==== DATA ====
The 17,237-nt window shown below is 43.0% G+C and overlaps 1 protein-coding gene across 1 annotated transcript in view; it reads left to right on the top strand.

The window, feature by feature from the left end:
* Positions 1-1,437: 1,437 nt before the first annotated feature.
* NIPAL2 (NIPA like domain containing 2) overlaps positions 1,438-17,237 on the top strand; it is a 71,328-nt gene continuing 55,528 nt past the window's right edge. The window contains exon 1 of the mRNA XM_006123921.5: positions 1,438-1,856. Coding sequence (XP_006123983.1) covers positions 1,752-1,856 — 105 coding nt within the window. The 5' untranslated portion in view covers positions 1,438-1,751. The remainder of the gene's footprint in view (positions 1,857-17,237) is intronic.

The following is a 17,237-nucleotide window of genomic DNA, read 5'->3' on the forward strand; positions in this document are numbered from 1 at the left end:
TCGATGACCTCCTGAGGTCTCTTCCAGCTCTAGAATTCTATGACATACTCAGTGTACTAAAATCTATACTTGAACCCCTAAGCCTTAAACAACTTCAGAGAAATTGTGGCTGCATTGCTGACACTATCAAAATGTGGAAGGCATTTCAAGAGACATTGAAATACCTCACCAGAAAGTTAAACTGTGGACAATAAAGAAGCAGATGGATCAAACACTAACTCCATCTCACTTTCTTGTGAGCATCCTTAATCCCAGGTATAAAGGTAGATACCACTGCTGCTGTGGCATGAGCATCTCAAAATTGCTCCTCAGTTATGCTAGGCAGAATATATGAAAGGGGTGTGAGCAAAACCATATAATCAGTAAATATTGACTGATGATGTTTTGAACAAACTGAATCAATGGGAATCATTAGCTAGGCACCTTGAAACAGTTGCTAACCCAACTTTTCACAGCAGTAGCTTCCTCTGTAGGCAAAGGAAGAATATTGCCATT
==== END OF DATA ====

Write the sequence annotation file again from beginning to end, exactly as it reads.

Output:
The 17,237-nt window shown below is 43.0% G+C and overlaps 1 protein-coding gene across 1 annotated transcript in view; it reads left to right on the top strand.

The window, feature by feature from the left end:
* Positions 1-1,437: 1,437 nt before the first annotated feature.
* NIPAL2 (NIPA like domain containing 2) overlaps positions 1,438-17,237 on the top strand; it is a 71,328-nt gene continuing 55,528 nt past the window's right edge. The window contains exon 1 of the mRNA XM_006123921.5: positions 1,438-1,856. Coding sequence (XP_006123983.1) covers positions 1,752-1,856 — 105 coding nt within the window. The 5' untranslated portion in view covers positions 1,438-1,751. The remainder of the gene's footprint in view (positions 1,857-17,237) is intronic.

The following is a 17,237-nucleotide window of genomic DNA, read 5'->3' on the forward strand; positions in this document are numbered from 1 at the left end:
TCGATGACCTCCTGAGGTCTCTTCCAGCTCTAGAATTCTATGACATACTCAGTGTACTAAAATCTATACTTGAACCCCTAAGCCTTAAACAACTTCAGAGAAATTGTGGCTGCATTGCTGACACTATCAAAATGTGGAAGGCATTTCAAGAGACATTGAAATACCTCACCAGAAAGTTAAACTGTGGACAATAAAGAAGCAGATGGATCAAACACTAACTCCATCTCACTTTCTTGTGAGCATCCTTAATCCCAGGTATAAAGGTAGATACCACTGCTGCTGTGGCATGAGCATCTCAAAATTGCTCCTCAGTTATGCTAGGCAGAATATATGAAAGGGGTGTGAGCAAAACCATATAATCAGTAAATATTGACTGATGATGTTTTGAACAAACTGAATCAATGGGAATCATTAGCTAGGCACCTTGAAACAGTTGCTAACCCAACTTTTCACAGCAGTAGCTTCCTCTGTAGGCAAAGGAAGAATATTGCCATT